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Old 09-22-2016, 01:27 PM
 
21,195 posts, read 30,379,606 times
Reputation: 19627

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It's not just baseball and I wouldn't place a lot of credibility on a sport's decline based on information regarding Millennials who have proven the aberration in most demographic metrics. Millennials tend to be overtly lazy and have the attention span of a gnat, so of course sporting events/coverage minus constant loud music, flashing video graphics, etc. have done poorly with them.

Meanwhile, the Wall Street Journal shared a report from the Sports and Fitness Industry Association showing how specific sports have lost ground among kids aged 6 – 18:

participation in tackle football was down 5.4%
participation in soccer was down 7.1%
participation in baseball was down 7.2%
participation in basketball was down 8.3%

Baseball isn't going anywhere and I think you're still missing that despite all of the negative nancy information you're trying to sell, that MLB revenues are still up...
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Old 09-22-2016, 01:43 PM
 
Location: Crooklyn, New York
28,266 posts, read 26,247,479 times
Reputation: 11726
Quote:
Originally Posted by kyle19125 View Post
It's not just baseball and I wouldn't place a lot of credibility on a sport's decline based on information regarding Millennials who have proven the aberration in most demographic metrics. Millennials tend to be overtly lazy and have the attention span of a gnat, so of course sporting events/coverage minus constant loud music, flashing video graphics, etc. have done poorly with them.

Meanwhile, the Wall Street Journal shared a report from the Sports and Fitness Industry Association showing how specific sports have lost ground among kids aged 6 18:

participation in tackle football was down 5.4%
participation in soccer was down 7.1%
participation in baseball was down 7.2%
participation in basketball was down 8.3%

Baseball isn't going anywhere and I think you're still missing that despite all of the negative nancy information you're trying to sell, that MLB revenues are still up...
It has declined in popularity. It's a fact. It's not close to being as popular as it once was -- even when compared to the 1990s. Disputing this is sort of like disputing the fact that Detroit is smaller today than it was 30 years ago.

Now that doesn't mean that baseball is going to fall of the face of the earth. It just means that other sports--primarily basketball and soccer--are going to overtake baseball. This isn't the first time this has happened in American sports. Just look at the state of boxing today compared to the 50, 60s and 70s.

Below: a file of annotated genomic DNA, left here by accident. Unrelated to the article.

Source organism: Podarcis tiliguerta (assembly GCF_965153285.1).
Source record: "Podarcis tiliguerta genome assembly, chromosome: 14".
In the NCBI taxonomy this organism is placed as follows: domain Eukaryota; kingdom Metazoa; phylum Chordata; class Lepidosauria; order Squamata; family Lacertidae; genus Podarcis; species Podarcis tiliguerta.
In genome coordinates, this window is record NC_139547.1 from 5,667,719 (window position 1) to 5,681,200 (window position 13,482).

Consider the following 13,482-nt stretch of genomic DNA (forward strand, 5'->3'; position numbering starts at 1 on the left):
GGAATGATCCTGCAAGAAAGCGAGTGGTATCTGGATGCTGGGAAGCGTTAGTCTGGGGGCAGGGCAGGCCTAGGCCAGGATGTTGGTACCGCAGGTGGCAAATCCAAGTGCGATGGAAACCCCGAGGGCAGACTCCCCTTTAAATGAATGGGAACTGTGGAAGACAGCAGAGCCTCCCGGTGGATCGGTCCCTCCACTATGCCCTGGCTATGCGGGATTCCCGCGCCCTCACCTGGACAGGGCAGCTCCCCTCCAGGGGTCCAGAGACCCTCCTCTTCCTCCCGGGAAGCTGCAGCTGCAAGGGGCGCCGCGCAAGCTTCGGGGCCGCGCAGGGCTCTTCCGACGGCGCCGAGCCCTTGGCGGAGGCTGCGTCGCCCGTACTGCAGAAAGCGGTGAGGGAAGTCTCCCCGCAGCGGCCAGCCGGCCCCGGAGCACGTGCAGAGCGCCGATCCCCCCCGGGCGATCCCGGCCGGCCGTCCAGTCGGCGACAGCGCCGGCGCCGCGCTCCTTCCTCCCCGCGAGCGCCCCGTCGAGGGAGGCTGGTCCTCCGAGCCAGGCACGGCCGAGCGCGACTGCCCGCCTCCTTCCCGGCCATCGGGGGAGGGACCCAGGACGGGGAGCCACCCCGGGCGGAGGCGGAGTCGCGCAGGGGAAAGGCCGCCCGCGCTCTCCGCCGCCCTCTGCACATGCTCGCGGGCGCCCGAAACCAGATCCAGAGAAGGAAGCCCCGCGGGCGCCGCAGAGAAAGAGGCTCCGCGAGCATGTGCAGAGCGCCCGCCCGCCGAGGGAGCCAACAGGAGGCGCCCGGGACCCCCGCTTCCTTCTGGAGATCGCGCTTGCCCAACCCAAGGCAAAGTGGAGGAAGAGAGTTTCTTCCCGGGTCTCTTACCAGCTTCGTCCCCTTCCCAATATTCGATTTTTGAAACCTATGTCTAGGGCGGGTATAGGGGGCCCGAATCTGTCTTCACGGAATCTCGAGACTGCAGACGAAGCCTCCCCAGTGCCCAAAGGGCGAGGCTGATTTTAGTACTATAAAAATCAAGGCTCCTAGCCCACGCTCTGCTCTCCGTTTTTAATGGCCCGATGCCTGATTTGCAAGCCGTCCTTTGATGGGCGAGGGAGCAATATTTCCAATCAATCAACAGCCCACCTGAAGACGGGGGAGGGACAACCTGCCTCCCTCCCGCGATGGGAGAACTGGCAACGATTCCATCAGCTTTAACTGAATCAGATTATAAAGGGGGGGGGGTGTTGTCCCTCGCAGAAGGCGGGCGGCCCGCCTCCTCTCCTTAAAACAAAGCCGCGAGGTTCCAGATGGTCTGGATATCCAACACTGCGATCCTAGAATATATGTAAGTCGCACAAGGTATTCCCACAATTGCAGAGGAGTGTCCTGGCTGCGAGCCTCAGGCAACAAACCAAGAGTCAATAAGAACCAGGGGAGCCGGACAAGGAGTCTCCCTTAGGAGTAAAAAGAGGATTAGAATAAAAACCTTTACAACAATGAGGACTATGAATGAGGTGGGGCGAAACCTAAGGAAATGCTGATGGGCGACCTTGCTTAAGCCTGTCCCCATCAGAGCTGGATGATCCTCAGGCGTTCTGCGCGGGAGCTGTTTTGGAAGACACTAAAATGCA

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Old 09-22-2016, 01:50 PM
 
Location: Crooklyn, New York
28,266 posts, read 26,247,479 times
Reputation: 11726
More Negative Nancy information.

Quote:
Football remains the most popular sport in this country in terms of overall TV ratings. But the average age of people who are watching football is rising, whereas the age of basketball viewers has remained remarkably stable, suggesting that even as basketball fans age, new younger viewers keep tuning in. Over the past decade, the average viewer of ESPN's professional basketball broadcasting hasn't budged at all—it's been 37 years old since at least 2004. The average football viewer, however, has climbed from 43 years old to to 47. For baseball it has been even worse—it has gone from 46 years old to 53.
https://www.washingtonpost.com/news/...-leagues-dont/
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Old 09-23-2016, 07:39 AM
 
1,816 posts, read 5,185,654 times
Reputation: 624
Attendance is down for many sports, not just baseball. This is for a variety of reasons. One of those is the improved home viewing experience with technological advances. This has played a significant role for years. The in person experience has to keep up with the at home viewing experience to attract and keep the casual fan. There are also lots and lots of viewing choices for the home viewer.

Many baseball teams for example have been offering less expensive tickets during the week, or during Spring and fall, or against less successful teams. Even in highly successful St. Louis, getting in to the stadium can often be done for an affordable price. These will not be great seats.

Marketing individual stars is something baseball has not done as well as some of the other sports.

Baseball is a continuous game except for between innings. It is untimed.

People sometimes discuss the pace of American football, but in actuality the average play is only SIX SECONDS in American football. Lots of standing around and lots of commercials, but there is appearance of a faster pace, of anticipation of something happening. This makes the home viewing experience easier. You wait for the play, the. You know you have xyz seconds in between plays. If a team plays faster, many viewers will enjoy the increased pace. The hurry up and stop approach works well with many attention spans.

Baseball has an image problem. The game itself is fine with some minor tweaks. But it is perceived you some as slow, older not as athletic as other sports. There is too much stalling, too much time between pitches, too much stepping in and out of the batter's box. Newer rules are not well enforced nor consistent,y enforced.

People sometimes pay a lot of money for that home viewing experience. So in order to go to games for some, it has to be perceived as better than watching at home. Movies aren't much different in that respect.
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